Friday, April 01, 2005

UN mandate under chapter seven allows UN-approved military intervention without the consent of a state

The Times reports that Clare Short, former British international development secretary, said on Wednesday that the debate about how war criminals should be prosecuted detracted from the more urgent question of how to stop the killings in Darfur.

"There's all this talk of UN resolutions, but there's a failure to act, to give a big enough force powers to stop the killing," she said.

"The UK should immediately be calling for a UN mandate under chapter seven (of the UN charter that allows UN-approved military intervention without the consent of a state) so that the African Union force can be much longer, and much larger," Ms Short said.

"We're focusing on that, not because the other things don't need doing, but let's do that first, and urgently."
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Steidle speaks to House of Commons meeting in London

The Times March 31 report excerpt:

Yesterday, Captain Brian Steidle, a former US marine officer attached to the African Union monitoring mission, who was a military observer in southern Darfur from last September until February, told a House of Commons meeting that he saw villages burnt to the ground, people who had been killed, evidence of torture - "people who had had their ears cut out, their eyes plucked out of their heads, men who had been castrated and left to bleed". He was in no doubt about the complicity of government forces in the attacks. He said that the Janjawid militia received weekly supplies of military equipment from the authorities. He found evidence that Sudanese helicopters fired anti-personnel rockets at civilian targets that contained flashettes, nail-size shrapnel designed to kill and maim.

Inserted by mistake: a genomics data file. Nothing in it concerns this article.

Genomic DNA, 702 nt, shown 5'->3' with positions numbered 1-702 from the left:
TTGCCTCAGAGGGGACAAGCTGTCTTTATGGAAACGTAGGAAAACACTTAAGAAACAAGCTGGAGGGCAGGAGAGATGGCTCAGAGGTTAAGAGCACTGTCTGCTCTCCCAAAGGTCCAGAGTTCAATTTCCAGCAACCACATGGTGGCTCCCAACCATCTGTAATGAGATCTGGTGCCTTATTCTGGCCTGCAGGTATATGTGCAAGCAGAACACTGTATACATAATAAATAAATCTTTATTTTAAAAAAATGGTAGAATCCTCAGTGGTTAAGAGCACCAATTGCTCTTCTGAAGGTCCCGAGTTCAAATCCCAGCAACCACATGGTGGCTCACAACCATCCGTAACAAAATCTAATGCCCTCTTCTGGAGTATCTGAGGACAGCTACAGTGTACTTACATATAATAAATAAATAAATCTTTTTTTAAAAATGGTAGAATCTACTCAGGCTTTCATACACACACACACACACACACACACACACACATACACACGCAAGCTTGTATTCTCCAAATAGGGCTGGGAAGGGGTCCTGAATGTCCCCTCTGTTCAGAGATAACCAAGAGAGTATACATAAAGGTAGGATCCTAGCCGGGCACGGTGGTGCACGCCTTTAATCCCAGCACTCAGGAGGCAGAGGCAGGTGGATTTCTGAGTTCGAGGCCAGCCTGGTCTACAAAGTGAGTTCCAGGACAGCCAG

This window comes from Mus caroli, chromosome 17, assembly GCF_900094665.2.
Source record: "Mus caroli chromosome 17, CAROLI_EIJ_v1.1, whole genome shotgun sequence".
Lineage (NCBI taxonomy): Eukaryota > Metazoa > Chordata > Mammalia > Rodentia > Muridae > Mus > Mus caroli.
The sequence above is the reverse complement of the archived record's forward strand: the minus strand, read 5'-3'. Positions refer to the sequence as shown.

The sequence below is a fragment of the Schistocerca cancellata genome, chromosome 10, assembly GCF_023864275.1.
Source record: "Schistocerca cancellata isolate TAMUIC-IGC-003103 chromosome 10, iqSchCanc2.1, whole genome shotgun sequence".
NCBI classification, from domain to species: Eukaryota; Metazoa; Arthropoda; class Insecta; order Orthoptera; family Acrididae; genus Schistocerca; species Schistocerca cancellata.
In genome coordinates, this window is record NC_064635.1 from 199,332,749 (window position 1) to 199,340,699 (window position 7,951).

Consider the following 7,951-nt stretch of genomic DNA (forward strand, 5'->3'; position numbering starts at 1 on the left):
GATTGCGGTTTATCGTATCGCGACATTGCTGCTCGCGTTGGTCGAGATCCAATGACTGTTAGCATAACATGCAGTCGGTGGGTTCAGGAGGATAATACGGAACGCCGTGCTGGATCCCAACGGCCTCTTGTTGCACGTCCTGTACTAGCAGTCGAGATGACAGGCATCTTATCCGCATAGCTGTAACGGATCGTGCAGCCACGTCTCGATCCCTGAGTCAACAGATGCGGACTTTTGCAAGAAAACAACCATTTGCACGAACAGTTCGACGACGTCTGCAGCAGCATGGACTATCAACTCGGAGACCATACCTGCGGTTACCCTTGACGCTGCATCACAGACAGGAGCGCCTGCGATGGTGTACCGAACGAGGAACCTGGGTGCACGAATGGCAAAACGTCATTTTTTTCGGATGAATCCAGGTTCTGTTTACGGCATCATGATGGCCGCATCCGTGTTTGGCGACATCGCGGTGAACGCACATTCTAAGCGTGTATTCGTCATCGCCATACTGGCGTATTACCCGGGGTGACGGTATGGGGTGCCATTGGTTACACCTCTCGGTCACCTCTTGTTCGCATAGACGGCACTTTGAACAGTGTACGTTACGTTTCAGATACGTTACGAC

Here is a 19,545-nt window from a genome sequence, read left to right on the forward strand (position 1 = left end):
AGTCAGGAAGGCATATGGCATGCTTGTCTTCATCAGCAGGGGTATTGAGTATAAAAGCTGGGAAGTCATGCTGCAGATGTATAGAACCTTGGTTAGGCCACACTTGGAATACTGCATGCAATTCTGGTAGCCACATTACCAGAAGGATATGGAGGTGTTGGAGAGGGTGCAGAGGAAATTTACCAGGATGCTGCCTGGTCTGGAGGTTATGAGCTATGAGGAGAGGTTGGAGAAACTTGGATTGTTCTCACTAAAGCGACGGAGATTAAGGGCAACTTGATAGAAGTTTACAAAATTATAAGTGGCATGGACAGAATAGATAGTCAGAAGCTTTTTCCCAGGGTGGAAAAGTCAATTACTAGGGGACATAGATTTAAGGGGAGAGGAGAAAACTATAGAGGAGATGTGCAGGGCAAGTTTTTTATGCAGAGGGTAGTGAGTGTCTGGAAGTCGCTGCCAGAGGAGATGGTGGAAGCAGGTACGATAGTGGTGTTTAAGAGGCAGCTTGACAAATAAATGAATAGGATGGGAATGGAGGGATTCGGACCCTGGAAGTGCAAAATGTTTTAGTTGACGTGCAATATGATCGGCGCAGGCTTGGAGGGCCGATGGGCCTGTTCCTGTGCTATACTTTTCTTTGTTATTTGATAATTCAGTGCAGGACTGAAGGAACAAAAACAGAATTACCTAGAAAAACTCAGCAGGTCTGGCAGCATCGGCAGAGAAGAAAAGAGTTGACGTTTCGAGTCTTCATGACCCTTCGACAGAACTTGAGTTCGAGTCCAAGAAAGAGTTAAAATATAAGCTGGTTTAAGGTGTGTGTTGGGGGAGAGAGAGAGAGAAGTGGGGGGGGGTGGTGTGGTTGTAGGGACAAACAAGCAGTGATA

Further excerpt:

Bringing successful prosecutions at the ICC will be far more difficult. The court, based in The Hague, was created less than three years ago and has yet to try a single case. It has a limited budget and no powers of arrest and will therefore rely on the international community to bring suspects to court. In January a UN inquiry into the Darfur violence produced a sealed envelope containing the names of 51 suspected war criminals. But Khartoum has shown clearly that it will not co-operate with any international criminal investigation.
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Rectitude for Darfur

The international community wants to see a deeper commitment by the Sudanese authorities to punish the perpetrators of human rights abuses in Darfur, writes Gamal Nkrumah in Al-Ahram Weekly.
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China to join UN peacekeeping in South Sudan

UPI report via World News Beijing, March 31, 2005:

China will send military and medical personnel to join U.N. peacekeeping operations in Sudan, the Foreign Ministry has announced. Ministry spokesman Liu Jianchao said in a statement Wednesday that China would join the international community in helping bring peace and stability to Sudan.

China, a permanent member of the UN Security Council, voted on March 25 in favour of Resolution 1590, which authorised the deployment of peacekeeping forces in Sudan to implement a peace agreement.

Liu said his country would send military engineering, medical and transport teams, plus military observers, civilian policemen and political officials as part of the UN mission.
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Japan to offer $7 million to help remove land mines in Sudan

April 1, 2005 Tokyo - Japan will give the UN Mine Action Service a $7 million emergency grant to remove land mines in southern Sudan planted in decades-long conflicts, Japanese government sources said Thursday.

In addition, the Japanese government is considering sending demining experts to a peacekeeping operation the United Nations plans to launch in the African country, the sources said. (Kyodo News)

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